Kathleen Flanagan Photography
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Sacrifices on the Job: Honouring Nova Scotians killed at work

Photographs by Kathleen Flanagan

Artist Statement

The photographs in Sacrifices on the Job depict examples of public art which acknowledge and honour people killed at worksites across Nova Scotia, in events that occurred over the last two hundred years.  The oldest event depicted in this photo exhibit took place in 1797 when the ship The Tribune sank near Herring Cove, and most of the crew drowned or were dashed on the rocks.  The most recent event took place in 2003 when Hurricane Juan struck the Halifax region, downing trees all over the city, included one that fell on the ambulance of John Rossiter, a paramedic who was on duty at the time, who was killed instantly.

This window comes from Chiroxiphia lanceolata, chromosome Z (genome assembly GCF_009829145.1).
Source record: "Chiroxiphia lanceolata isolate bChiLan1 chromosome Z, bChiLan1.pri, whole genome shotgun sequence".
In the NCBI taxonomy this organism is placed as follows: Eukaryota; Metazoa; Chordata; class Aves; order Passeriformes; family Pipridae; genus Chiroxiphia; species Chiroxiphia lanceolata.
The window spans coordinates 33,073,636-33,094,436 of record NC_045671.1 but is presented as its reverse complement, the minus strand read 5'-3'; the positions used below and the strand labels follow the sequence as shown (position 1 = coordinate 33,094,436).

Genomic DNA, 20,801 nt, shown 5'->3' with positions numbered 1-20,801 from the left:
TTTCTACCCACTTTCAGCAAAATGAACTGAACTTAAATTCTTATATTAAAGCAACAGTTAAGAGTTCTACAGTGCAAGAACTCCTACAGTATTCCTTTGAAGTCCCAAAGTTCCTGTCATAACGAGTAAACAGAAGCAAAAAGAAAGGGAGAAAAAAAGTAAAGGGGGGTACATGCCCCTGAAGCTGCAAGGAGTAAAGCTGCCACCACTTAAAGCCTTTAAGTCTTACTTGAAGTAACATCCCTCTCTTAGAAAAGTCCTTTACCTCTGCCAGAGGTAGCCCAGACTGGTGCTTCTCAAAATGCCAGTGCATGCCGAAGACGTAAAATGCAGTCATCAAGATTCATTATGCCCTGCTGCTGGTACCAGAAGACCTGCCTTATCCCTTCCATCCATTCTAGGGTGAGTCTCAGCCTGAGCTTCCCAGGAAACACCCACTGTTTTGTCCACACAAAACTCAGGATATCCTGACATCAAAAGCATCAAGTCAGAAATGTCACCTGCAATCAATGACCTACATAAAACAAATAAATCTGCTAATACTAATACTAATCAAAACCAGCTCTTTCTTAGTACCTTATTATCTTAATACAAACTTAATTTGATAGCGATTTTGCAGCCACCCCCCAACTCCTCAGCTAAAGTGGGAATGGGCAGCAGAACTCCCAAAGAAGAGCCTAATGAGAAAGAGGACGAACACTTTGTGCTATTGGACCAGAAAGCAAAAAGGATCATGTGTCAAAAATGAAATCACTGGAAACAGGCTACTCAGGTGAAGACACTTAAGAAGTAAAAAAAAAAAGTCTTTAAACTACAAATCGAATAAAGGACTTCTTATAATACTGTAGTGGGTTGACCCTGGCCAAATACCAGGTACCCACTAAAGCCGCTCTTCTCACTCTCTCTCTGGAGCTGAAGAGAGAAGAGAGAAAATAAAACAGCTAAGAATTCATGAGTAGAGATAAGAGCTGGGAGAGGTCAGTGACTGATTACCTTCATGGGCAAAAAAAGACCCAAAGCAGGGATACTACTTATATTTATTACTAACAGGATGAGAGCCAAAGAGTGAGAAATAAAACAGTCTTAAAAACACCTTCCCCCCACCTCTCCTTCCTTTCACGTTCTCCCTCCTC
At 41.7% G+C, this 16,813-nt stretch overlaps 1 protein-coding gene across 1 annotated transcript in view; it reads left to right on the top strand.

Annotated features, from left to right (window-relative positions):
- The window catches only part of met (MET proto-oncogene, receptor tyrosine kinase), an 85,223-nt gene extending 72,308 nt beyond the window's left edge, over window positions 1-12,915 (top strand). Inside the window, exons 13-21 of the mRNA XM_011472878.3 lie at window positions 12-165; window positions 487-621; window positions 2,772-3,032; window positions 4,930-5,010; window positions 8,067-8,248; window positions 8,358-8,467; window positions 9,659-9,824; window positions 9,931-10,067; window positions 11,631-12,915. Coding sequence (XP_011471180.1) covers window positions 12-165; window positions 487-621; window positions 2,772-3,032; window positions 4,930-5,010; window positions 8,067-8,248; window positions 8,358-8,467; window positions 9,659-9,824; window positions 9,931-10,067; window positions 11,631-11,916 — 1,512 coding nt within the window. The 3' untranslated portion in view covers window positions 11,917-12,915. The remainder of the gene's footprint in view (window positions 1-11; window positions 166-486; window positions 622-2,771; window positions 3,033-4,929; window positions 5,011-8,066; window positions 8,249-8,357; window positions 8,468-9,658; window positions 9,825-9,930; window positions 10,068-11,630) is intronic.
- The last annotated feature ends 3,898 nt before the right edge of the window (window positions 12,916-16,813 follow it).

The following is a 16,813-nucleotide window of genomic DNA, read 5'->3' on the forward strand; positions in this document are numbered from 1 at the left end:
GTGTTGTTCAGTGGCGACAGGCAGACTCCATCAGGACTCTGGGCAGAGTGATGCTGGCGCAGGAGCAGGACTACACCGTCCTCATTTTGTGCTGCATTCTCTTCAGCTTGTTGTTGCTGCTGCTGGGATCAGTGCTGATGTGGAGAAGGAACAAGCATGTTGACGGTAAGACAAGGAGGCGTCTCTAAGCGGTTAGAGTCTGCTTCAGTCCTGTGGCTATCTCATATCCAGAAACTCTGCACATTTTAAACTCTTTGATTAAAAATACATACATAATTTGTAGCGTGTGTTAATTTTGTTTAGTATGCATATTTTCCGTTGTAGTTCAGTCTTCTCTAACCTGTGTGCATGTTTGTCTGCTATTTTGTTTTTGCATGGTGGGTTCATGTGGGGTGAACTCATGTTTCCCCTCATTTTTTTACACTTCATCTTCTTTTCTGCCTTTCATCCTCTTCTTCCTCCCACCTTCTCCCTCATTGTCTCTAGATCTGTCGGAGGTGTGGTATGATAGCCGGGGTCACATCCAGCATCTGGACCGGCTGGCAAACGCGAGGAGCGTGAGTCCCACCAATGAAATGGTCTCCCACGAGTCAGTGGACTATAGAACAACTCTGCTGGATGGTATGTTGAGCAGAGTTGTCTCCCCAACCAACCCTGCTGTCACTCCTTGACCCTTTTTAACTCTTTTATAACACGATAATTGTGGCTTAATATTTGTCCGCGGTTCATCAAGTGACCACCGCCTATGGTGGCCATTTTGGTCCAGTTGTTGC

Some of the events commemorated in this exhibit are well known, such as Westray Mine tragedy in 1992 and the Halifax Explosion in 1917.  Others are relatively obscure, not widely known outside of the families and communities directly involved.  All of the photographs present the names and dates of specific individuals who lost their lives on the worksite. 

Public art includes objects that are created for permanent display in a public location, such as plaques, monuments, memorials, and even gravestones.  Public art is one of the ways that a society celebrates its history and honours its losses.  Many of the tragedies in Nova Scotia have occurred when a ship is lost at sea or a mine collapses.  But death at the worksite can happen in many ways. 

In most cases, worksite deaths are not accidents.  With better training, better equipment, better working conditions, and a safety-conscious mind-set that encompasses everyone, including managers, supervisors, workers, and the general public, occupational deaths, injuries, and diseases are preventable. 

Kathleen Flanagan
April 28, 2012

An injury to one is an injury to all.